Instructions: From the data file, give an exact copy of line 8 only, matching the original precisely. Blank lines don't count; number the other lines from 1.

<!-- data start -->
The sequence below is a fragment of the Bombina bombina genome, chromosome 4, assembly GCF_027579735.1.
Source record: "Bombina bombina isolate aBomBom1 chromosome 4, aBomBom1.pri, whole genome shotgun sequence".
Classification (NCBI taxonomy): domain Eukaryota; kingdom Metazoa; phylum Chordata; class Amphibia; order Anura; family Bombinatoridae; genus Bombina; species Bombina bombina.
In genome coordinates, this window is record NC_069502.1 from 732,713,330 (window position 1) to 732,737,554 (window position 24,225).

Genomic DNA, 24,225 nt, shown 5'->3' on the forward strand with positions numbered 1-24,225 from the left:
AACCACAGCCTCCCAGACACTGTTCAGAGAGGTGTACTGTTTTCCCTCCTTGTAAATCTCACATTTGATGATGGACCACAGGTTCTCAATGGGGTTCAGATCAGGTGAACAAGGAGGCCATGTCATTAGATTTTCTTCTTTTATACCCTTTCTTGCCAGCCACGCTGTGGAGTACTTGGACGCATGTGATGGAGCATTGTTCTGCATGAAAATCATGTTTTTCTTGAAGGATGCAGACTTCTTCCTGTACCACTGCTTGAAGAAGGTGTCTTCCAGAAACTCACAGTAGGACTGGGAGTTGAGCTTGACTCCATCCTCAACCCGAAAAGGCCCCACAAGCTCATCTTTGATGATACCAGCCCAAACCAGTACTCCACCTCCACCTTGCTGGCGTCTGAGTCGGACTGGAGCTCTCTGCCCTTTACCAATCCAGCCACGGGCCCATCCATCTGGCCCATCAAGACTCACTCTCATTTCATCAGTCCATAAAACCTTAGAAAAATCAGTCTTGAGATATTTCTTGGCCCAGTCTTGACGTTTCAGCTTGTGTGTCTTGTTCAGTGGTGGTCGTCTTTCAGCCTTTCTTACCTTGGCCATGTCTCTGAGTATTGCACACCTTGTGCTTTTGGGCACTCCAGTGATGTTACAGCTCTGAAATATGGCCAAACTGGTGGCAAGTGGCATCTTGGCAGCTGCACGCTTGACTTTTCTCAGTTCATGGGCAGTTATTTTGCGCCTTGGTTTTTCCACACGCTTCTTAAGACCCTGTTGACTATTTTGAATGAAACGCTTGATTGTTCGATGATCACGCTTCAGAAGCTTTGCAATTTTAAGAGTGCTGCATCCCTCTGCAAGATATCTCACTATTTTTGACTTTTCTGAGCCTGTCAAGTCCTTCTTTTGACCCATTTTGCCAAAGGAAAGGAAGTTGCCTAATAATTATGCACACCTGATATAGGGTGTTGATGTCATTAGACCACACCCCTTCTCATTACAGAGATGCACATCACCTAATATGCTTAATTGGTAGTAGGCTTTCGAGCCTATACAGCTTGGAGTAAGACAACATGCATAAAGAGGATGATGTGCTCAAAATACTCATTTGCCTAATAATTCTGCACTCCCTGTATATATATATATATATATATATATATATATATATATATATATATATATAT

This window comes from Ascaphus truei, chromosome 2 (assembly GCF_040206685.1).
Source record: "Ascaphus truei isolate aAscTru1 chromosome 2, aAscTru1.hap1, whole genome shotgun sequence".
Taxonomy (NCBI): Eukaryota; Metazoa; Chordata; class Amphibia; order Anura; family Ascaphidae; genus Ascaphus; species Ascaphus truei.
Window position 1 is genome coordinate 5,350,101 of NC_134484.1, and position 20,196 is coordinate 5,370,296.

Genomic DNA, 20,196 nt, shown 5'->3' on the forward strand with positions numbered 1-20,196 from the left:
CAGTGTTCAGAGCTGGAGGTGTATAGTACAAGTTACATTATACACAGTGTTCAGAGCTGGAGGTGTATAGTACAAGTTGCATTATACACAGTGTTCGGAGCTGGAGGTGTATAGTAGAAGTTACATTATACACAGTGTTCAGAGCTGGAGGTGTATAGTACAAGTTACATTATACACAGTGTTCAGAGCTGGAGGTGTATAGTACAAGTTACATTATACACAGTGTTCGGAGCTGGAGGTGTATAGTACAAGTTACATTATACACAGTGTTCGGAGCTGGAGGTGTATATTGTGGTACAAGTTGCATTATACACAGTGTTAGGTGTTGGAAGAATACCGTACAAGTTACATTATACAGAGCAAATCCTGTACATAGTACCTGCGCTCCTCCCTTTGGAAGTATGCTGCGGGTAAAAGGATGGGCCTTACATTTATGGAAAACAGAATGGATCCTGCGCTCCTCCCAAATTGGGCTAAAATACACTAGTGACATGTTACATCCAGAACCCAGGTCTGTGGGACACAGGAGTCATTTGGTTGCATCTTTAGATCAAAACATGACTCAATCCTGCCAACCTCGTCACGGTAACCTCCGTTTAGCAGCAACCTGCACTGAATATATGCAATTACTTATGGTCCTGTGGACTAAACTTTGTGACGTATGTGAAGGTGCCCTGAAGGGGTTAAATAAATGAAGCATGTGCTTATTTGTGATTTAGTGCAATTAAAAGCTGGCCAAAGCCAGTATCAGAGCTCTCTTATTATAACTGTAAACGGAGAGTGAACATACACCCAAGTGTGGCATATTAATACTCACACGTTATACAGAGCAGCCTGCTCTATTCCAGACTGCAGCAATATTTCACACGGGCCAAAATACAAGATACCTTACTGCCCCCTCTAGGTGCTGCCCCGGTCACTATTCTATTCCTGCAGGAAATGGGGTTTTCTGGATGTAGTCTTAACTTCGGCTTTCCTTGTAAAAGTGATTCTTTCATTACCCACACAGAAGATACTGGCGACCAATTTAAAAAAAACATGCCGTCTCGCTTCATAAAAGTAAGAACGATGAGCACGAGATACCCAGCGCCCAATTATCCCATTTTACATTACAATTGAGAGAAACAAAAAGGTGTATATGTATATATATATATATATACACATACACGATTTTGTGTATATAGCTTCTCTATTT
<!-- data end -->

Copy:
Source record: "Ascaphus truei isolate aAscTru1 chromosome 2, aAscTru1.hap1, whole genome shotgun sequence".